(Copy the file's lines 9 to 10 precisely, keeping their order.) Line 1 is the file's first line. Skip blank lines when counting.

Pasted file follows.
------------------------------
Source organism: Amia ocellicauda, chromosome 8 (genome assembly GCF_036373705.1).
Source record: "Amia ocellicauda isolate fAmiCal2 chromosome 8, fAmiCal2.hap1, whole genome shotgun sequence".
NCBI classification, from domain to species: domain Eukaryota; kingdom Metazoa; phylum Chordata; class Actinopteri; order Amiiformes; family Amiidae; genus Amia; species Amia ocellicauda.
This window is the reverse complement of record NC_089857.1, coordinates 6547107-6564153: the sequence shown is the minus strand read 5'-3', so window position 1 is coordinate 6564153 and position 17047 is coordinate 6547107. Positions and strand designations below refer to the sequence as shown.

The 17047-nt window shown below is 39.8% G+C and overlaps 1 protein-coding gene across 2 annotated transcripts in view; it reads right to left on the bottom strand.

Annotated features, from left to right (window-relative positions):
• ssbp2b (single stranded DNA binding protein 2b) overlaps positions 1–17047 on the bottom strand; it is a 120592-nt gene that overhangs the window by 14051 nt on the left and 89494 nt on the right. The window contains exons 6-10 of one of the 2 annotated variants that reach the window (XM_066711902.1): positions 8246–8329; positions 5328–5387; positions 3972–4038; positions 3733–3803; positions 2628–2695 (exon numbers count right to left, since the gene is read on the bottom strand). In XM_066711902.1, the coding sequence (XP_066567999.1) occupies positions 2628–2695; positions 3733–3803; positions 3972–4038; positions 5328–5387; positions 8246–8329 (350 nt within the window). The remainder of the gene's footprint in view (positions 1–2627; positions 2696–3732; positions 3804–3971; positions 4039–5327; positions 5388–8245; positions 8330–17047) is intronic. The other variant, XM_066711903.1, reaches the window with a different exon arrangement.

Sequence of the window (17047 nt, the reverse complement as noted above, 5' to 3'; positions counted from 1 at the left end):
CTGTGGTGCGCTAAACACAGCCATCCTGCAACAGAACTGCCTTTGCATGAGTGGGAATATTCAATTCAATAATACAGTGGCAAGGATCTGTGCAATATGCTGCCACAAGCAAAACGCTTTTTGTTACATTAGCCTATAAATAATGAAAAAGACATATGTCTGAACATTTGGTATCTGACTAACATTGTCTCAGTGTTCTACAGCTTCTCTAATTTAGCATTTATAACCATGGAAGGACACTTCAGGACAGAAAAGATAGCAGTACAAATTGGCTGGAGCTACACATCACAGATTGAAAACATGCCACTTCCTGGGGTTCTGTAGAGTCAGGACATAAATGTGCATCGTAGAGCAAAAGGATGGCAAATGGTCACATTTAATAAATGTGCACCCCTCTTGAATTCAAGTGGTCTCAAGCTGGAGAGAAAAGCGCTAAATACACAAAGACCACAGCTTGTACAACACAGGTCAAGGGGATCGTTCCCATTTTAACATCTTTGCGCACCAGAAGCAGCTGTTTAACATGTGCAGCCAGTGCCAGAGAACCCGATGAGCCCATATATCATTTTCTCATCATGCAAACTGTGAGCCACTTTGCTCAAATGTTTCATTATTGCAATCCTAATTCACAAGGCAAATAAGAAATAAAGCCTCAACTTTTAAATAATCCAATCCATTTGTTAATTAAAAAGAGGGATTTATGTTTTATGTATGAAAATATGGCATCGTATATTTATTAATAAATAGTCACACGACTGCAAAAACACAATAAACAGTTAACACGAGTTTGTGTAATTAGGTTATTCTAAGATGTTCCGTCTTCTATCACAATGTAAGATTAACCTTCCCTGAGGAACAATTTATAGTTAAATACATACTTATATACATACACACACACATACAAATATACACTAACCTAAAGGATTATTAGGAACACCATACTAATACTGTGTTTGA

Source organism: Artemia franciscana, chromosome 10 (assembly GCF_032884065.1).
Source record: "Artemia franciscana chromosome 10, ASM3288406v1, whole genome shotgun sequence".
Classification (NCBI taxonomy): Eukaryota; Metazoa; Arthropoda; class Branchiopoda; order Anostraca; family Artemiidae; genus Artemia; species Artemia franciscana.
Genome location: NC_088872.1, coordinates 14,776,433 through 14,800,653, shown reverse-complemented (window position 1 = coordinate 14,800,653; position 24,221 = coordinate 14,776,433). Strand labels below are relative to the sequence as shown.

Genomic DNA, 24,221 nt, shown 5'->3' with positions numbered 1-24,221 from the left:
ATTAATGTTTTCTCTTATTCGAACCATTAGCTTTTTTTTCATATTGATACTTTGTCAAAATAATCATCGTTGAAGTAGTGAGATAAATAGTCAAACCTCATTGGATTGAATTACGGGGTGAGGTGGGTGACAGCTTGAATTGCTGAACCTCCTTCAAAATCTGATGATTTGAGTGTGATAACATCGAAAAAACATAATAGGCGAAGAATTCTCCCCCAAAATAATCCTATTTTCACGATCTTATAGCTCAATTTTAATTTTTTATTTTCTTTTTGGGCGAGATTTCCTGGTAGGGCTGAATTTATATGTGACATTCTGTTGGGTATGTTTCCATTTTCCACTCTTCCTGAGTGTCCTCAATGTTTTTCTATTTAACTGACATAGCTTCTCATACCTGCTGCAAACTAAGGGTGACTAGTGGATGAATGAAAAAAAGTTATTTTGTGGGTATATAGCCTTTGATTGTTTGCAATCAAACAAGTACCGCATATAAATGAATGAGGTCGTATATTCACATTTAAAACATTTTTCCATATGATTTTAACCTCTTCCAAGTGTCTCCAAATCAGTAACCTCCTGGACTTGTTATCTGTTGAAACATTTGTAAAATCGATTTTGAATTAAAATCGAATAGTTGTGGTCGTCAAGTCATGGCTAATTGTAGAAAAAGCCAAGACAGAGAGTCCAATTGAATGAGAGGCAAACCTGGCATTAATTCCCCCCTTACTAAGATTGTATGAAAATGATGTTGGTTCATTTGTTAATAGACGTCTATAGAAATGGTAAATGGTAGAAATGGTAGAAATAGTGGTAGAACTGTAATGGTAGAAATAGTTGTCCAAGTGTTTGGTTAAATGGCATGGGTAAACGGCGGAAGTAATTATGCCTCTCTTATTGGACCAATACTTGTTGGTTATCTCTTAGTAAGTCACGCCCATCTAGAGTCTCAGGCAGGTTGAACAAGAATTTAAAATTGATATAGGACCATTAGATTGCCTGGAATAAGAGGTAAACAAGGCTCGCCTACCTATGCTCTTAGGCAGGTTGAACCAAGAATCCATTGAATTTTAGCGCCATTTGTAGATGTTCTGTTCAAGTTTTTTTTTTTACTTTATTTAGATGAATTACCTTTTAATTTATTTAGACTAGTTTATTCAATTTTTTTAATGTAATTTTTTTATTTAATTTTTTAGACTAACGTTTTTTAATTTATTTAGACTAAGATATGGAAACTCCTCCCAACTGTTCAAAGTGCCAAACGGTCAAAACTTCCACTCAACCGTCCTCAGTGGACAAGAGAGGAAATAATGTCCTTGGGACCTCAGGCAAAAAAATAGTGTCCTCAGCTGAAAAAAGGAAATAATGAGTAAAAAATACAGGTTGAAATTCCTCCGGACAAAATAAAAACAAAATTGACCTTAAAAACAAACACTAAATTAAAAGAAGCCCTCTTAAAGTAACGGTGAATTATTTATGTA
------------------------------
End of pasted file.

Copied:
CTGTGGTGCGCTAAACACAGCCATCCTGCAACAGAACTGCCTTTGCATGAGTGGGAATATTCAATTCAATAATACAGTGGCAAGGATCTGTGCAATATGCTGCCACAAGCAAAACGCTTTTTGTTACATTAGCCTATAAATAATGAAAAAGACATATGTCTGAACATTTGGTATCTGACTAACATTGTCTCAGTGTTCTACAGCTTCTCTAATTTAGCATTTATAACCATGGAAGGACACTTCAGGACAGAAAAGATAGCAGTACAAATTGGCTGGAGCTACACATCACAGATTGAAAACATGCCACTTCCTGGGGTTCTGTAGAGTCAGGACATAAATGTGCATCGTAGAGCAAAAGGATGGCAAATGGTCACATTTAATAAATGTGCACCCCTCTTGAATTCAAGTGGTCTCAAGCTGGAGAGAAAAGCGCTAAATACACAAAGACCACAGCTTGTACAACACAGGTCAAGGGGATCGTTCCCATTTTAACATCTTTGCGCACCAGAAGCAGCTGTTTAACATGTGCAGCCAGTGCCAGAGAACCCGATGAGCCCATATATCATTTTCTCATCATGCAAACTGTGAGCCACTTTGCTCAAATGTTTCATTATTGCAATCCTAATTCACAAGGCAAATAAGAAATAAAGCCTCAACTTTTAAATAATCCAATCCATTTGTTAATTAAAAAGAGGGATTTATGTTTTATGTATGAAAATATGGCATCGTATATTTATTAATAAATAGTCACACGACTGCAAAAACACAATAAACAGTTAACACGAGTTTGTGTAATTAGGTTATTCTAAGATGTTCCGTCTTCTATCACAATGTAAGATTAACCTTCCCTGAGGAACAATTTATAGTTAAATACATACTTATATACATACACACACACATACAAATATACACTAACCTAAAGGATTATTAGGAACACCATACTAATACTGTGTTTGA

Source organism: Artemia franciscana, chromosome 10 (assembly GCF_032884065.1).